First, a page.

The optimistically-inclined might wonder if this could be more than a temporary dip, and the start of something much bigger. Unfortunately, it’s not looking good – global emissions are still on a rising trend and recovering faster than expected. China, which reopened its economy sooner than most last year, has already over-compensated with a rebound in its carbon emissions - they beat 2019 levels by the end of last year. So did the world’s other two great developing economies, Brazil and India. And in atmospheric terms, things look even worse: carbon and methane concentrations in the atmosphere again reached their highest recorded levels this year, with methane seeing its biggest increase in decades; meanwhile, 2020 was tied for the warmest year on record, according to NASA. This all suggests we are still on course for disastrous levels of warming. False-optimism statistics like ‘halfway to net zero’ conceal the shocking lack of urgent action.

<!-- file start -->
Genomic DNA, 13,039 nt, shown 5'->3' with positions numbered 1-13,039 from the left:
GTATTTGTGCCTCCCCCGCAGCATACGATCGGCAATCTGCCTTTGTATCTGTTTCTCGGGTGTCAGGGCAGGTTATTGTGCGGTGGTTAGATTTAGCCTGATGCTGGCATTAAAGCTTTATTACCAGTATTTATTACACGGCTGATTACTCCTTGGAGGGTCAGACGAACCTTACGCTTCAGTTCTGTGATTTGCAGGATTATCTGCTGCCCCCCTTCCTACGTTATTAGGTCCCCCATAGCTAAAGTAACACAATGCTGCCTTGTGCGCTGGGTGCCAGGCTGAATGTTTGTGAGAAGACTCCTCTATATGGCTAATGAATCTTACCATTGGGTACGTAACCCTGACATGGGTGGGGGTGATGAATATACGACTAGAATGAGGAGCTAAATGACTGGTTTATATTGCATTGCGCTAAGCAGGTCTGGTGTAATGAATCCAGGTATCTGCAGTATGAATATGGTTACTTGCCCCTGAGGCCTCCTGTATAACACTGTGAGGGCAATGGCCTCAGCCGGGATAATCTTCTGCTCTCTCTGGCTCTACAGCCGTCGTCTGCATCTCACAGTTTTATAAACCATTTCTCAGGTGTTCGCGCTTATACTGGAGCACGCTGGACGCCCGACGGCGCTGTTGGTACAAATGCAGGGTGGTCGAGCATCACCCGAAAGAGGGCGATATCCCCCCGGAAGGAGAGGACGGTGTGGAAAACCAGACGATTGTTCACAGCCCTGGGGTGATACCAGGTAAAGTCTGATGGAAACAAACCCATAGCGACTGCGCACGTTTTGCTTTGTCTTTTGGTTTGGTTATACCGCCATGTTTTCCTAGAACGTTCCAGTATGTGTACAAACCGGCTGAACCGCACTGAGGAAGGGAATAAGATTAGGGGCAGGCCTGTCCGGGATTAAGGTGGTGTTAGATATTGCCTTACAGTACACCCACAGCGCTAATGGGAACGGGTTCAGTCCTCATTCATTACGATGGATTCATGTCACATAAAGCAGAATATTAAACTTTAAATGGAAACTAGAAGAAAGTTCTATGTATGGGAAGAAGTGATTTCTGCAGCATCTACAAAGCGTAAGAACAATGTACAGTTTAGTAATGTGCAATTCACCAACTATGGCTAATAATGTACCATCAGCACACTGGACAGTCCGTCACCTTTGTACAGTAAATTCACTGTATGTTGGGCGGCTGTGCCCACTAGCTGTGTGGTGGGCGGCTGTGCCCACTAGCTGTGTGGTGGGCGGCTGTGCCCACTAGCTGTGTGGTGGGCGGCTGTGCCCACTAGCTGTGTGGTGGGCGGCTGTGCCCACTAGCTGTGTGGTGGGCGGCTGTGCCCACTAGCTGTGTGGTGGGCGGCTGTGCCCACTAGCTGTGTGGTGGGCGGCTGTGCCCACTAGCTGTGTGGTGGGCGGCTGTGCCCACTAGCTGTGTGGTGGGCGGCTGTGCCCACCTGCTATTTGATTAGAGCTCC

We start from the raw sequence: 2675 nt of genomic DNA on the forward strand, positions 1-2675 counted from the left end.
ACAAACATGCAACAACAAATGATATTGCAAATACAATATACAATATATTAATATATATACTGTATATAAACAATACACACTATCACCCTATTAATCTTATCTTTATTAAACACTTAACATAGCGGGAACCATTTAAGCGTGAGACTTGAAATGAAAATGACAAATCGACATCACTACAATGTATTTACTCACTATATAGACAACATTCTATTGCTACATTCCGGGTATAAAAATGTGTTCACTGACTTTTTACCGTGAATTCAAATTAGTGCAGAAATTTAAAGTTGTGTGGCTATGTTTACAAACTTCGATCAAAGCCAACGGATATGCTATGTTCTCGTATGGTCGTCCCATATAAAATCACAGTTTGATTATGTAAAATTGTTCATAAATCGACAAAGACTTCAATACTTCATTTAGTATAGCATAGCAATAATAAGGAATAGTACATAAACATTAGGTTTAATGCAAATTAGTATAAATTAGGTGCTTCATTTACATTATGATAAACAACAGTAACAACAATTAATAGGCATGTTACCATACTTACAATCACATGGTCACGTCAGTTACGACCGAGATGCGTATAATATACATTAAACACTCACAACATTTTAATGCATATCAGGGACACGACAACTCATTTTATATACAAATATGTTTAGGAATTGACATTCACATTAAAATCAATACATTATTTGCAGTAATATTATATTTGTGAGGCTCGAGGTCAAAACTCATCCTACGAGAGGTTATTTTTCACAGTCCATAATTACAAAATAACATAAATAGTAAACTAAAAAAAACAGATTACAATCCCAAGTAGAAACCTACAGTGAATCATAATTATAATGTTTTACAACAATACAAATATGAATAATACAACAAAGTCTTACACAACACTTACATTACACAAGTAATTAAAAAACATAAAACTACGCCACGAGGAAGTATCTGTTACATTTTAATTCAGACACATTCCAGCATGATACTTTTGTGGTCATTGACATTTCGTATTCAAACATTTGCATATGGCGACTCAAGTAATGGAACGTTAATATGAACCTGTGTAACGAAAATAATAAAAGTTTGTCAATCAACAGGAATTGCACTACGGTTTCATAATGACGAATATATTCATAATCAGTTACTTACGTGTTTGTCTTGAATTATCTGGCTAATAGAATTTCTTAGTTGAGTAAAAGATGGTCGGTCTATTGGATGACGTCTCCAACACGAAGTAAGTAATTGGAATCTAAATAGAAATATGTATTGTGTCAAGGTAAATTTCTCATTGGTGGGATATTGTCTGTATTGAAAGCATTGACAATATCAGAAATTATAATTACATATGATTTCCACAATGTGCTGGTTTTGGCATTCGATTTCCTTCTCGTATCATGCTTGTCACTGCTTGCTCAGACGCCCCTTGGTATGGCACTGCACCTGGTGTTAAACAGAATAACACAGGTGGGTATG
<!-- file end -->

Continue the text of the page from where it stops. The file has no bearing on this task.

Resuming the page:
False-optimism statistics like ‘halfway to net zero’ conceal the shocking lack of urgent action
This matters for two reasons. Firstly, and obviously, the climate emergency is a global problem. The worse the picture in the rest of the world gets, the faster the UK, too, will have to reduce its emissions. But more importantly, it gives us a glimpse of our own future. The Bank of England has forecast the economy to bounce back faster than expected; and faster economic activity means a faster spike in emissions. For all the rhetoric of ‘Build Back Better’ - overused by everyone on Earth for most of the past year - almost no progress has actually been made by the UK Government to deliver a ‘Green Recovery’. The key climate challenge during the time afforded by the pandemic was working now to ensure that, as economies and normal life resume, emissions do not also immediately spike back up to pre-pandemic levels.